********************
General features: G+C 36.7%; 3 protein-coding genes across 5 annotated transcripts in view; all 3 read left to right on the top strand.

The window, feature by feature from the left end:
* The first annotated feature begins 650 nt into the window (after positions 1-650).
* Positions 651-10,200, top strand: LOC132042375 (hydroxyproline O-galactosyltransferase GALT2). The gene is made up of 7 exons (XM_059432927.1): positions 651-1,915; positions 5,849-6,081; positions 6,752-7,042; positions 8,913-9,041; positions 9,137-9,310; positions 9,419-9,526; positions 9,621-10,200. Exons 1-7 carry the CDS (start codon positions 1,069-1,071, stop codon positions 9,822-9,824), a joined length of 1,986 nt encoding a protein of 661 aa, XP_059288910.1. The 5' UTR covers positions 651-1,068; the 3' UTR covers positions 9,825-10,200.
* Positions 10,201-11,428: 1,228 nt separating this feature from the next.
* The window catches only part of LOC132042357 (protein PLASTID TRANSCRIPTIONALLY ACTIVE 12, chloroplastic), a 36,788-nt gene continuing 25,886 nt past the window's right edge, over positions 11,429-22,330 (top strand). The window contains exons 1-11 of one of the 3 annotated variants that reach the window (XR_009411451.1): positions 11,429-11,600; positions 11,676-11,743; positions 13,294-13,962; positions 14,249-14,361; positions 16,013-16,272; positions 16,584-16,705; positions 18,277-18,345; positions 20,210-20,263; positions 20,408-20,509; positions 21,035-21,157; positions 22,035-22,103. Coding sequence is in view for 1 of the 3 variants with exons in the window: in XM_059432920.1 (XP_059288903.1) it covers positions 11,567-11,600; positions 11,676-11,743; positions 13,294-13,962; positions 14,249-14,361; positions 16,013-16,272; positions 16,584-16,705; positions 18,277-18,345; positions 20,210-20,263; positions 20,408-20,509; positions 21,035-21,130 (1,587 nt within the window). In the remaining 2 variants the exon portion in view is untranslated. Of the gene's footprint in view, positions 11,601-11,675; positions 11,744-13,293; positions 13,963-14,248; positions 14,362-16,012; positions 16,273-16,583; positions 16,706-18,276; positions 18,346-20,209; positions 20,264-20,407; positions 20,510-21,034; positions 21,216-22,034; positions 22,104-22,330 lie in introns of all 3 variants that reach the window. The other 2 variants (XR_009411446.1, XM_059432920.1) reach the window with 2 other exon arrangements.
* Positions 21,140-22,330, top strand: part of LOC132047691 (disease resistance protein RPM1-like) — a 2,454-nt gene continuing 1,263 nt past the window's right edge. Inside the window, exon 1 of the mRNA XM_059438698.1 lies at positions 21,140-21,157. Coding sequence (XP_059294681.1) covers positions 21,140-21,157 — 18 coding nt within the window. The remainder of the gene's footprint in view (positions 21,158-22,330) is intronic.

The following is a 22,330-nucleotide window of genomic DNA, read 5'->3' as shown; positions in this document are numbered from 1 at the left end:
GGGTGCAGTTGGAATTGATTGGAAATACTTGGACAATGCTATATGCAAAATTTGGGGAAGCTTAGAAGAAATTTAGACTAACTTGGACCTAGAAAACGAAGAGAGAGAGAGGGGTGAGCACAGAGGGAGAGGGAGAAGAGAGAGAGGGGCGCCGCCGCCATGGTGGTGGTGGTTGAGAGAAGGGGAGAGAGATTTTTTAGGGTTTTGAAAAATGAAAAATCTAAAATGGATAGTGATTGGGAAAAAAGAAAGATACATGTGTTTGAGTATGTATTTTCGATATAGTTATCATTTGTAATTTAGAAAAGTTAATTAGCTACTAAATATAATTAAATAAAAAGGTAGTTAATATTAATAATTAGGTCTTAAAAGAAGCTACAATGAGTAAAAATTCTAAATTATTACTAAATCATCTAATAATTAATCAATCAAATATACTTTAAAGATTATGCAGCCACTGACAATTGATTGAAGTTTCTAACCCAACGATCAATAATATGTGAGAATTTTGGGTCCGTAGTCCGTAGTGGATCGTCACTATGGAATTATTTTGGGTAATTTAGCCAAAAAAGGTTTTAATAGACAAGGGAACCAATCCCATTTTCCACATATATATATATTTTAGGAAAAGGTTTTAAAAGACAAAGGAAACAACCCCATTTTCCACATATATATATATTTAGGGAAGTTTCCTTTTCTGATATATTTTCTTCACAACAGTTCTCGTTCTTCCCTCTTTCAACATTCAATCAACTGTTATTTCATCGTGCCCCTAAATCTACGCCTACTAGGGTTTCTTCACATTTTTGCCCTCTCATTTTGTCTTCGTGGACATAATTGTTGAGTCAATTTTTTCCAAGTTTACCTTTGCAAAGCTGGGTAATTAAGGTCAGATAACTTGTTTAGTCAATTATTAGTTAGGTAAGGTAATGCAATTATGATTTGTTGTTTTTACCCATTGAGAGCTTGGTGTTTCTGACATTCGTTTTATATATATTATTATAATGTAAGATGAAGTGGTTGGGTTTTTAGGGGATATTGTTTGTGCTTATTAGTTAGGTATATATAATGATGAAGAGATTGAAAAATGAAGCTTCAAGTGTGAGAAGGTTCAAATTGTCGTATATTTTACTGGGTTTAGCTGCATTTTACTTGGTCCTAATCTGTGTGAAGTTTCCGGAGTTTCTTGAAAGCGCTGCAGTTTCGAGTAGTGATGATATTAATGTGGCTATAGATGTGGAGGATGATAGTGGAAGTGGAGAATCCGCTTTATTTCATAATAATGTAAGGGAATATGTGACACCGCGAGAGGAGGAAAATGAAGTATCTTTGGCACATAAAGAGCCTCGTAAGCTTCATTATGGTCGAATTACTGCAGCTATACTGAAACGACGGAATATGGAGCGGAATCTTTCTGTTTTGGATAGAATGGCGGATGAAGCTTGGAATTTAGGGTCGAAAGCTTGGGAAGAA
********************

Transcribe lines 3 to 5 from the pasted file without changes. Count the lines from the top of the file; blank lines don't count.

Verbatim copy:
* The first annotated feature begins 650 nt into the window (after positions 1-650).
* Positions 651-10,200, top strand: LOC132042375 (hydroxyproline O-galactosyltransferase GALT2). The gene is made up of 7 exons (XM_059432927.1): positions 651-1,915; positions 5,849-6,081; positions 6,752-7,042; positions 8,913-9,041; positions 9,137-9,310; positions 9,419-9,526; positions 9,621-10,200. Exons 1-7 carry the CDS (start codon positions 1,069-1,071, stop codon positions 9,822-9,824), a joined length of 1,986 nt encoding a protein of 661 aa, XP_059288910.1. The 5' UTR covers positions 651-1,068; the 3' UTR covers positions 9,825-10,200.
* Positions 10,201-11,428: 1,228 nt separating this feature from the next.